Multi-typed Parameters

In some cases you want to define a method parameter which is of a certain type (i.e a class or an interface), but also implements another interface.

Start Situation

If the first type is a class, the basic situation looks like (1):

class A { String getMyA(); } interface B { String getMyB(); }

Now you have classes which do combine both of the above (2):

class C extends A implements B { } class D extends A implements B { }

Finally you want to implement the following (3):

class X { static String getAB(/*C or D*/ object) { return object.getMyA() + object.getMyB(); } }

and use it like (4);

// somewhere else C foo = new C(); System.out.println(X.getAB(foo)); D bar = new D(); System.out.println(X.getAB(bar));

Problem is how to implement the C or D type in the getAB() method. Indeed C or D is misleading and too special. What you really want is a type which is both A and B.

Good Solution

This requires at least Java 5. Here you can use a generic type parameter to your help. You only have to change (3) to look like:

class X { static String getAB(T object) { return object.getMyA() + object.getMyB(); } }

This is elegant and requires just a simple change at the place where it ought to be.

Of course this works for non-static methods the same, also for generic classes, and easily extends to more than 2 types. So it’s one of the patterns you should keep in your mental toolbox.

Special Cases

In time-critical code you should keep in mind that each access to object’s methods in getAB() internally uses a cast. What the above code really looks like is similar to:

class X { static String getAB(Object object) { // Java view of code, not your implementation return ((A)object).getMyA() + ((B)object).getMyB(); // Java view of code, not your implementation } }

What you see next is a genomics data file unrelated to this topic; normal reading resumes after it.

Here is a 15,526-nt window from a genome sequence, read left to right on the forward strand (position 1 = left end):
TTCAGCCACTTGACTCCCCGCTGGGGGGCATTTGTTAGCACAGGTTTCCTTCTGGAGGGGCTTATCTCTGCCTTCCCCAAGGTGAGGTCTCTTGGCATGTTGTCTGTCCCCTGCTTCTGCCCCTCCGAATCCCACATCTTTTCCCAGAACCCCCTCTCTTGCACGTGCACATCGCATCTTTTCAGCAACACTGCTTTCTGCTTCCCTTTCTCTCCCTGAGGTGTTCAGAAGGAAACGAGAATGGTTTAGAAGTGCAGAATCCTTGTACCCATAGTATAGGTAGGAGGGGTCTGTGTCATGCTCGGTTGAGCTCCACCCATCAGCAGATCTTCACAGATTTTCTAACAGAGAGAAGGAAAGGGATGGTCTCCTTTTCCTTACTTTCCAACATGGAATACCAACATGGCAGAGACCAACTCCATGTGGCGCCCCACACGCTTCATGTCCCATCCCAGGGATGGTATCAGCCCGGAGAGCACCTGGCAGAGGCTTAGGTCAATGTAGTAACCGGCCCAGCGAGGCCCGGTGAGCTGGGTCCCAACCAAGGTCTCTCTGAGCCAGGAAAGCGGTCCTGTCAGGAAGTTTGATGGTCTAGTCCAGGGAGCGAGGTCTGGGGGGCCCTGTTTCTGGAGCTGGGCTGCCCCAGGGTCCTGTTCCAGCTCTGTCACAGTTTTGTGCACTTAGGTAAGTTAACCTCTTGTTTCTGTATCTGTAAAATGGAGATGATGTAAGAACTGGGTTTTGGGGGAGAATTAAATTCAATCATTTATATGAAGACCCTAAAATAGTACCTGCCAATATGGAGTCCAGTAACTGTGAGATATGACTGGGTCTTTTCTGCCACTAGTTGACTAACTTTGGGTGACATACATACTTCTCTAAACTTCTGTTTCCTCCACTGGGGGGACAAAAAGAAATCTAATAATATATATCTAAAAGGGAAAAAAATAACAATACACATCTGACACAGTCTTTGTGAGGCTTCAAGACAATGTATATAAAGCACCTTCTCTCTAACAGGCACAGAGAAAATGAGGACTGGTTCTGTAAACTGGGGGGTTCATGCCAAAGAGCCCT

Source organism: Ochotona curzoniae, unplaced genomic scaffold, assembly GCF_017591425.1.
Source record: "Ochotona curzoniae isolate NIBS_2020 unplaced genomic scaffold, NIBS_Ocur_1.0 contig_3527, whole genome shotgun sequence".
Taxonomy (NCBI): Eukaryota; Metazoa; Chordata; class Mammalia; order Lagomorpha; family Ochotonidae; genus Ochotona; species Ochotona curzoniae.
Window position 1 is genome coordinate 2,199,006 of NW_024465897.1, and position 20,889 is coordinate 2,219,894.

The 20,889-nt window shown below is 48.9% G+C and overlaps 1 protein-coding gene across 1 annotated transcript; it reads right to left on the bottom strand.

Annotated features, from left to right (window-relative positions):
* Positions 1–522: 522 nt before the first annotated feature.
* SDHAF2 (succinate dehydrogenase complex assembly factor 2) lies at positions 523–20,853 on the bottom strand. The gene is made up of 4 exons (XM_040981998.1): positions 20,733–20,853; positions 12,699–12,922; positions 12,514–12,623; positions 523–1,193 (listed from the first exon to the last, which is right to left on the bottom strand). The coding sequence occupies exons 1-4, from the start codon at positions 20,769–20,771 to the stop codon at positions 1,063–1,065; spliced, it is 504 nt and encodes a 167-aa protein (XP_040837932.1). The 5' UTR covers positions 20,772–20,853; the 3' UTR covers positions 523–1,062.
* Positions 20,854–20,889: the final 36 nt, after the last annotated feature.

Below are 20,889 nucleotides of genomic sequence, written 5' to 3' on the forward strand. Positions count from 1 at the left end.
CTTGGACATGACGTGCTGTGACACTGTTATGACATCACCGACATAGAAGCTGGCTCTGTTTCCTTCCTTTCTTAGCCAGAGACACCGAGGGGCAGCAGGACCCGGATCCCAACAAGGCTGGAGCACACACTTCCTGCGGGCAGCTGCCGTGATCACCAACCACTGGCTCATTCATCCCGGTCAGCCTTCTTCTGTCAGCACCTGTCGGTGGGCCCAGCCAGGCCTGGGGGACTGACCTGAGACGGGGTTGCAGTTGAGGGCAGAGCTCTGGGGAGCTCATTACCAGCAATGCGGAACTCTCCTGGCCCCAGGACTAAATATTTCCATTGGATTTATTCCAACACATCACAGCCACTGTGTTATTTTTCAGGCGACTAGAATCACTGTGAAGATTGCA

Casts are (nowadays moderately) expensive, so if you access the object several times in time-critical code you should do the unpacking ourself once:

class X { static String getAB(T object) { A a = object; // here the cast is happening once B b = object; // here the other cast is happening // --- from here only access a and b --- return a.getMyA() + b.getMyB(); } }

Java optimization might be able to figure this out, too, but I’d prefer to be sure.

Bad Solutions

Before Java 5 you had only two options: insert a common base class or extend the method getAB() to accept two parameters.

But if you are using a modern Java implementation: Don’t do this!

Insert a Common Base Class (deprecated)

(1) and (4) above stay the same, but (2) now looks like

class Base extends A implements B { } class C extends Base {} class D extends Base {}

and (3) becomes

class X { static String getAB(Base object) { return object.getMyA() + object.getMyB(); } }

In some cases this might even clarify your class structure, but in other cases this would insert an otherwise useless class or interface making things unnecessarily complex.

Inserting a class can even be impossible. This happens for code from libraries, and also for a very special case I encountered:

enum C implements B { /* ... */} enum D implements B { /* ... */}

Both C and D extend Enum, and I wanted to write a method which only accepts enums implementing the special interface B. Of course you now know how I did it:

public & B> void foo(E e) { // ...

Make the Method Take Two Parameters (deprecated)

(1) and (2) stay the same, (3) becomes

class X { static String getAB(A a, B b) { return a.getMyA() + b.getMyB(); } }

and in (4) you’ll have to duplicate the parameter

// somewhere else C foo = new C(); System.out.println(X.getAB(foo, foo)); D bar = new D(); System.out.println(X.getAB(bar, bar));

This is obviously awkward, but removes the need to change the class structure in cases where this is impossible or not preferable.